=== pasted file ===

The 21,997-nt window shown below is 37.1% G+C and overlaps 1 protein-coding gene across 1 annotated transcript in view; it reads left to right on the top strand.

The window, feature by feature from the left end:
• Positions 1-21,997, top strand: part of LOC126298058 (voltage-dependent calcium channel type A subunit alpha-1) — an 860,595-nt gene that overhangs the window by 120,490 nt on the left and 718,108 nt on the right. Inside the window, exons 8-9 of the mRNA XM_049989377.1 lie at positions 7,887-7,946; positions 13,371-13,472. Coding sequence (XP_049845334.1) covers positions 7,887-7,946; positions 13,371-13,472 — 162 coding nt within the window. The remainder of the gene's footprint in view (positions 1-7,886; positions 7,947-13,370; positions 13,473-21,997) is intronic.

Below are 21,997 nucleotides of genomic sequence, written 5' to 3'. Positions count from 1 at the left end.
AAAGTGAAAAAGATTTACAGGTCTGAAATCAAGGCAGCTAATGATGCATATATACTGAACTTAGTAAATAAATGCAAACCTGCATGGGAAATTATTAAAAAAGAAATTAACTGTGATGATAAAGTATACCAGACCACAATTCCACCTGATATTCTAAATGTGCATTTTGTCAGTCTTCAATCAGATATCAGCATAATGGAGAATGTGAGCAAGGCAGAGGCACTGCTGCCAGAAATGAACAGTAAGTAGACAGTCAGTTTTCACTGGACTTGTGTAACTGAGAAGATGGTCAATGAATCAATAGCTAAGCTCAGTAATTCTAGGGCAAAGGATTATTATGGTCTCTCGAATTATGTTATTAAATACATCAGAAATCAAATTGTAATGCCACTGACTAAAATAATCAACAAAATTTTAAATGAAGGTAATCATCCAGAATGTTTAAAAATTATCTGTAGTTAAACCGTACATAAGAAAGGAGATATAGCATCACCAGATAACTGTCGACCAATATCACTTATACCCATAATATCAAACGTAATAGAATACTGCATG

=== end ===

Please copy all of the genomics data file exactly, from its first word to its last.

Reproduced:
The 21,997-nt window shown below is 37.1% G+C and overlaps 1 protein-coding gene across 1 annotated transcript in view; it reads left to right on the top strand.

The window, feature by feature from the left end:
• Positions 1-21,997, top strand: part of LOC126298058 (voltage-dependent calcium channel type A subunit alpha-1) — an 860,595-nt gene that overhangs the window by 120,490 nt on the left and 718,108 nt on the right. Inside the window, exons 8-9 of the mRNA XM_049989377.1 lie at positions 7,887-7,946; positions 13,371-13,472. Coding sequence (XP_049845334.1) covers positions 7,887-7,946; positions 13,371-13,472 — 162 coding nt within the window. The remainder of the gene's footprint in view (positions 1-7,886; positions 7,947-13,370; positions 13,473-21,997) is intronic.

Below are 21,997 nucleotides of genomic sequence, written 5' to 3'. Positions count from 1 at the left end.
AAAGTGAAAAAGATTTACAGGTCTGAAATCAAGGCAGCTAATGATGCATATATACTGAACTTAGTAAATAAATGCAAACCTGCATGGGAAATTATTAAAAAAGAAATTAACTGTGATGATAAAGTATACCAGACCACAATTCCACCTGATATTCTAAATGTGCATTTTGTCAGTCTTCAATCAGATATCAGCATAATGGAGAATGTGAGCAAGGCAGAGGCACTGCTGCCAGAAATGAACAGTAAGTAGACAGTCAGTTTTCACTGGACTTGTGTAACTGAGAAGATGGTCAATGAATCAATAGCTAAGCTCAGTAATTCTAGGGCAAAGGATTATTATGGTCTCTCGAATTATGTTATTAAATACATCAGAAATCAAATTGTAATGCCACTGACTAAAATAATCAACAAAATTTTAAATGAAGGTAATCATCCAGAATGTTTAAAAATTATCTGTAGTTAAACCGTACATAAGAAAGGAGATATAGCATCACCAGATAACTGTCGACCAATATCACTTATACCCATAATATCAAACGTAATAGAATACTGCATG